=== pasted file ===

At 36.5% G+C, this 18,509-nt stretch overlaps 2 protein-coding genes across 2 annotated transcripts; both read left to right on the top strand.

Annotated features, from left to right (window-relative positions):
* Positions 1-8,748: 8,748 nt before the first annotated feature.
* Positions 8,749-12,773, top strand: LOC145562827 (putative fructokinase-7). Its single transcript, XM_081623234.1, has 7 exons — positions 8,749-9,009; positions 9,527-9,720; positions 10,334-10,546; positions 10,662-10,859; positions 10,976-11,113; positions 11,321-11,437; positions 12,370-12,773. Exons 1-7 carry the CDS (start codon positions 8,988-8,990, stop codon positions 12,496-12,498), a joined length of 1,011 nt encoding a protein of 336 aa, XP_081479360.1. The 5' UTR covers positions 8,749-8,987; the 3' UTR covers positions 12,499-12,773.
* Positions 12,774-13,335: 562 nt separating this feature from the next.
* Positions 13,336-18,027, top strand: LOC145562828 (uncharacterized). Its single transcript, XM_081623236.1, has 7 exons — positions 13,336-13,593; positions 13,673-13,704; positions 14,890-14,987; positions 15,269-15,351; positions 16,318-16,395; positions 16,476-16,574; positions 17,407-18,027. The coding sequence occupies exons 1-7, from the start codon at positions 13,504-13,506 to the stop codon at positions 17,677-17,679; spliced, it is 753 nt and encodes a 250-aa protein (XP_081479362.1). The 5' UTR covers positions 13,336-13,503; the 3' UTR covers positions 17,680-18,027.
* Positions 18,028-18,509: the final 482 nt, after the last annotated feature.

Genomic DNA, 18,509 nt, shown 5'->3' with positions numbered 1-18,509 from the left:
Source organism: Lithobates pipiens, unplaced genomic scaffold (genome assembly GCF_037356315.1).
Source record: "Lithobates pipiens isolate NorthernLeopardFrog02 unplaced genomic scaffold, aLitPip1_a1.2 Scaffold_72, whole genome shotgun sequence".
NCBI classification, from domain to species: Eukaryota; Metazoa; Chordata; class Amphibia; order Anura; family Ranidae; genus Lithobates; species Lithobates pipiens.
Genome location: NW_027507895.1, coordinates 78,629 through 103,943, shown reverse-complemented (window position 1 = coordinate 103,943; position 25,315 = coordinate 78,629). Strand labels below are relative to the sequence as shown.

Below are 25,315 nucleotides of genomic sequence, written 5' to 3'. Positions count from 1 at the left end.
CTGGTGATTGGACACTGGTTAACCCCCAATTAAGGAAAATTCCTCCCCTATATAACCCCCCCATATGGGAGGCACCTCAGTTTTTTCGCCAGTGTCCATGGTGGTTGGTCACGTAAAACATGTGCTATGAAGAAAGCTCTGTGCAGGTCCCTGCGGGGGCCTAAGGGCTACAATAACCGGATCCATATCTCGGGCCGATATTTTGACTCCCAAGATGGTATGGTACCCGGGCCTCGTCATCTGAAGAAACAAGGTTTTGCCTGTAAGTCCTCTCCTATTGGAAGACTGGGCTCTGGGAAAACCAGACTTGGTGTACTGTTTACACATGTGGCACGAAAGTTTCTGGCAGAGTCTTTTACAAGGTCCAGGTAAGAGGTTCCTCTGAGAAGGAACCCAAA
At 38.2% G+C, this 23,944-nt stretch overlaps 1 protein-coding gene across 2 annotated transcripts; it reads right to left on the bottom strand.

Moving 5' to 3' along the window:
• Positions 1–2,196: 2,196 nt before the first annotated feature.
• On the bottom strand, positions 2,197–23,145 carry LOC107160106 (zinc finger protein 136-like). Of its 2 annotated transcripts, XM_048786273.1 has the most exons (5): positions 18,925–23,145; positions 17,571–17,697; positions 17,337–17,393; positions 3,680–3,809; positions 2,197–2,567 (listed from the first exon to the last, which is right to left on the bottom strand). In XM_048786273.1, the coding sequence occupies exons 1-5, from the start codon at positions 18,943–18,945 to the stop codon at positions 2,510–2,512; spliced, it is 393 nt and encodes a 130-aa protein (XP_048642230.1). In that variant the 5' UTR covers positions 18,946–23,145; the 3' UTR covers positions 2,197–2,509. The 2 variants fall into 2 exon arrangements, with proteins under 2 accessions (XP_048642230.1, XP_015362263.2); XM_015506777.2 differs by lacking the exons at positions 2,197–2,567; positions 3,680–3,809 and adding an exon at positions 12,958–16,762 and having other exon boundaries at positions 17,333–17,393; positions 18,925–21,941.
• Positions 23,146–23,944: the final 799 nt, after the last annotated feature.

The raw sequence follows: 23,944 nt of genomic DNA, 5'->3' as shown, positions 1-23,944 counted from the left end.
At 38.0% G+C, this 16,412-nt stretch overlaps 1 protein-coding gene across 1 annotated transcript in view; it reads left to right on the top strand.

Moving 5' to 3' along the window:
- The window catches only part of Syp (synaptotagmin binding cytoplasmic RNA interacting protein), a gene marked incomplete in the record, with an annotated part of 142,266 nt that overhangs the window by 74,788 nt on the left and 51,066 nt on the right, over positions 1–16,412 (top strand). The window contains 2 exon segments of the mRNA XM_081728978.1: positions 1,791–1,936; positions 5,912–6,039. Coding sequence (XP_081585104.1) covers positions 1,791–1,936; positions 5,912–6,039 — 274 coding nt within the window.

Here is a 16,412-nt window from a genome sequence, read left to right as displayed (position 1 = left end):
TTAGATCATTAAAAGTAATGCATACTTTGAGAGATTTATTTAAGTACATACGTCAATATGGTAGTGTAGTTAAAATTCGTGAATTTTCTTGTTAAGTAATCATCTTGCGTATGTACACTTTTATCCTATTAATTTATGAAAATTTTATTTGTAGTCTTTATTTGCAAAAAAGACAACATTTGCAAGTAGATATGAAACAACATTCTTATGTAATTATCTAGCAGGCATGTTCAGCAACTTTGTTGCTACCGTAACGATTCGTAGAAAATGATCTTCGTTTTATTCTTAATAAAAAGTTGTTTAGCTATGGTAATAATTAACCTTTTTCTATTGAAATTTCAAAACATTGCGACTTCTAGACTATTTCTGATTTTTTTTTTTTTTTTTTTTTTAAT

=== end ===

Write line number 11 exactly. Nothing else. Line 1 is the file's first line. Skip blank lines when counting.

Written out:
NCBI classification, from domain to species: Eukaryota; Metazoa; Chordata; class Amphibia; order Anura; family Ranidae; genus Lithobates; species Lithobates pipiens.